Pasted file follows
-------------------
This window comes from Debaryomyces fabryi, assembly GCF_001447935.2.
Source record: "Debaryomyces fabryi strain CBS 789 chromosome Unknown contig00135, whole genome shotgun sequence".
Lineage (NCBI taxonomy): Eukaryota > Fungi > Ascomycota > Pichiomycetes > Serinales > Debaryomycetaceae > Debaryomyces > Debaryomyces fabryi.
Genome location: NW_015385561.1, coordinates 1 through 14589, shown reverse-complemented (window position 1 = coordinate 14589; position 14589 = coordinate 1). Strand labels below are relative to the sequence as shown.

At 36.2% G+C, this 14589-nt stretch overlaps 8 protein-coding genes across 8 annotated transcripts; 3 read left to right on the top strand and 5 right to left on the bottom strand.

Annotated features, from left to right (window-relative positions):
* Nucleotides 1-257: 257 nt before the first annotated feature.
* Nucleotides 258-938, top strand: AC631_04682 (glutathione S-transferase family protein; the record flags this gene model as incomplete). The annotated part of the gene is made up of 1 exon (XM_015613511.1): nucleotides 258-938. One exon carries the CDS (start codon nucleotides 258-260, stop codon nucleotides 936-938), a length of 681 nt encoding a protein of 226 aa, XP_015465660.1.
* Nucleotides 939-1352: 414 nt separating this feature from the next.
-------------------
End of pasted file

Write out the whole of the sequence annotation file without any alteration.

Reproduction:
This window comes from Debaryomyces fabryi, assembly GCF_001447935.2.
Source record: "Debaryomyces fabryi strain CBS 789 chromosome Unknown contig00135, whole genome shotgun sequence".
Lineage (NCBI taxonomy): Eukaryota > Fungi > Ascomycota > Pichiomycetes > Serinales > Debaryomycetaceae > Debaryomyces > Debaryomyces fabryi.
Genome location: NW_015385561.1, coordinates 1 through 14589, shown reverse-complemented (window position 1 = coordinate 14589; position 14589 = coordinate 1). Strand labels below are relative to the sequence as shown.

At 36.2% G+C, this 14589-nt stretch overlaps 8 protein-coding genes across 8 annotated transcripts; 3 read left to right on the top strand and 5 right to left on the bottom strand.

Annotated features, from left to right (window-relative positions):
* Nucleotides 1-257: 257 nt before the first annotated feature.
* Nucleotides 258-938, top strand: AC631_04682 (glutathione S-transferase family protein; the record flags this gene model as incomplete). The annotated part of the gene is made up of 1 exon (XM_015613511.1): nucleotides 258-938. One exon carries the CDS (start codon nucleotides 258-260, stop codon nucleotides 936-938), a length of 681 nt encoding a protein of 226 aa, XP_015465660.1.
* Nucleotides 939-1352: 414 nt separating this feature from the next.